The Top Five Most Ridiculous Things in Leviticus

Continuing on our series of “Most Ridiculous” posts (see our previous posts on Genesis and Exodus) we come to the third book of the Old Testament, Leviticus. Leviticus continues the traditions of absurdity in this first few books—and then some. To be fair, Leviticus is absurd mostly because it is anachronistic; all of the specific rules and regulations and estimations are mostly relics of ancient societies, directed at a completely foreign, ancient culture, and speak in that culture’s terms. But that doesn’t make them any less absurd. Our benefits of modern science and reason have let us see the ridiculousness inherent in Leviticus’ many proscriptions.

And, wow, there are some ridiculous things in here: women and those with disabilities are treated unequally to men, God takes on anthropomorphic features, and the punishment systems are severe and strict.

  1. Women Are Worth Less (Lev. 27:1-4). This is one of those passages that really, really should make believers—especially women—question just how much of the Old Testament we can take seriously. According to Leviticus, a man’s worth—in “dedicating a person to the LORD”—is 50 shekels. A woman, however, is only worth 30. (NB: the ratio here is strangely reminiscent of the U.S. Constitution’s provision that a slave was only worth 3/5 of a white man. There must be like the “golden mean” of massive inequalities.) It is difficult to explain this away without logically also concluding that part of scripture was a historical artifact of its time that we should not take seriously. Unless, of course, you actually hold that men and women aren’t equal or shouldn’t be equal. Which would, obviously, be absurd.

  2. God Shuns Those With Disabilities (Lev. 21:16-23). This one should also be really, really, irking. God explicitly tells Moses that pretty much anyone with a disability is a second-class citizen and isn’t worthy enough to “come near to offer the food of his God.” God cuts out hunchbacks, dwarfs, the blind, any of those who are “disfigured or deformed,” or those with any “festering or running” sores. The angle here is purity before God. One can perhaps understand where the Israelites were coming from: assuming God controls everything, it logically follows that the people with these “defects” were made so by God. Thus, then, with their very specific offertory rules, the Israelites are inferring that God doesn’t want them dealing with his holy things. This, however, is patently ridiculous from the modern viewpoint. And even though many people who believe in an omniscient God still believe that God made the “defects” in people with disabilities (this being impossible to stomach for the bloggers on this site), hardly any of them would deny those people a seat in a pew, or a chance to pray.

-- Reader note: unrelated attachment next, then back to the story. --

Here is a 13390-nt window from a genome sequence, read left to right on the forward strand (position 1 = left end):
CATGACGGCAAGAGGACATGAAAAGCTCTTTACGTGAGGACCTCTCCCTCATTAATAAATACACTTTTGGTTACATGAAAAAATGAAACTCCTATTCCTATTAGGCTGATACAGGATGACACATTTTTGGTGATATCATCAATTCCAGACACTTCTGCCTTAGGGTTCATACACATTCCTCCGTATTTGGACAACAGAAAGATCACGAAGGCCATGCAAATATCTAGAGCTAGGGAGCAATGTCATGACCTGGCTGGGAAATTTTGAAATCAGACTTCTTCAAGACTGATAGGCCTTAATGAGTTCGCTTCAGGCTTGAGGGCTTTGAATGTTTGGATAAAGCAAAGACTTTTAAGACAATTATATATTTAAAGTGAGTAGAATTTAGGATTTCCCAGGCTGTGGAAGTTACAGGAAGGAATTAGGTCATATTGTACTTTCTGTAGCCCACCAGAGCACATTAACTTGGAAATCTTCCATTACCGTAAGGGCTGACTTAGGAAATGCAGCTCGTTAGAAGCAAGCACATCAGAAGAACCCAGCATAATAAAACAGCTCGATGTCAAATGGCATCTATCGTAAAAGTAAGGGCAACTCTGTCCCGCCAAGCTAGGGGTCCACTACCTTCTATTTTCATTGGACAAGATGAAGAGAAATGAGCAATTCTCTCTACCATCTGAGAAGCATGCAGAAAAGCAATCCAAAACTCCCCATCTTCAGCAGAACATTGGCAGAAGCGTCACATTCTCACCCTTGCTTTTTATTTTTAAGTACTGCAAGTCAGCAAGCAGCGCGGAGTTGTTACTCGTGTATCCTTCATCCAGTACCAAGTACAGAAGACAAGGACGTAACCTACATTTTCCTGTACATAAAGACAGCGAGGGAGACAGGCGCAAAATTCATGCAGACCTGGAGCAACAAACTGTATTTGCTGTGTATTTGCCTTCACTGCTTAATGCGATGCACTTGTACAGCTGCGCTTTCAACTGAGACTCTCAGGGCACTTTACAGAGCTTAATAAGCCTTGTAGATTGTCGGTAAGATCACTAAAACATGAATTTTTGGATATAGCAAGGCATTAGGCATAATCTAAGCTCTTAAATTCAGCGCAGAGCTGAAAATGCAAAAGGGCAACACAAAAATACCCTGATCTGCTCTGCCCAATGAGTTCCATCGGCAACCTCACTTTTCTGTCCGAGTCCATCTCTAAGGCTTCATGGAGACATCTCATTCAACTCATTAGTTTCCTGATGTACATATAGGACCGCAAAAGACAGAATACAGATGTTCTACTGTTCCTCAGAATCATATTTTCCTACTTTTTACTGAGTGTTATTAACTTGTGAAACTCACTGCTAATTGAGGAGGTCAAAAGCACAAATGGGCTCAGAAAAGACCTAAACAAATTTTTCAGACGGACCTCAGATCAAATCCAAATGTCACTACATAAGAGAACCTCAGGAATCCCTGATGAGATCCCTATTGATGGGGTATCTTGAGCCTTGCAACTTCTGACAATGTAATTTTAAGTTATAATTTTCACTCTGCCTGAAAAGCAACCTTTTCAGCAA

3. God Cares What Something Smells Like (Lev. 1-7). The beginning of Leviticus focuses closely on many different forms of animal sacrifice, which apparently are a strong concern of God’s. Much of this involves exactly what kind of odors will be produced. For obvious reasons, this seems anachronistic to modern readers: even ardent worshipers don’t consecrate any creatures for offering to Yahweh. And while to the ancient Israelites a particular production of odor might have been important—understandably so—our modern conception of God usually determines that how we smell (or how something smells) is pretty far from God’s concern. This is another historical relic, when ancient peoples anthropomorphized God even more than we do now.

  4. The Broad and Frequent Use of the Death Penalty. (Lev. 20-27). While some of you readers out there may disagree, on the whole Western Civilization has mostly eliminated use of the death penalty entirely, while the United States reserves it for premeditated murder (yes, I know there are a very few other federal level crimes, but nearly always for premeditated murder). Leviticus, however, sets forth the idea that it should be used for incest, bestiality, homosexuality, prostitution, and blasphemy, among other things. This might have made sense in ancient, theocratic Israel (a fact we have explored on this blog), but it hardly makes sense anymore.

  5. Tattoos Are Prohibited (Lev. 19:28). Maybe you have seen it: some dude with a Bible verse tattooed on his arm. I’m going to guess, though, that it wasn’t the 28th verse of Leviticus’ 19th chapter, which prohibits tattoos. Of course, it’s especially ironic if that individual quotes another verse of Leviticus. Tattoos are prohibited in the Torah based on this passage, and continue to be a no-no among Jews. Christians not so much, though (except Mormons). This type of thing is only “ridiculous,” again, from the modern viewpoint/culture. While neither of your trusty bloggers at Holey Books are tattooed, it doesn’t strike us (personally) as something that should be entirely prohibited. Perhaps the most “ridiculous” part of this verse, though, is its justification: “I am the LORD.” This is the equivalent of your dad telling you that you have to do something because he’s your father. “Come on,” you’d probably respond. “Why not?”

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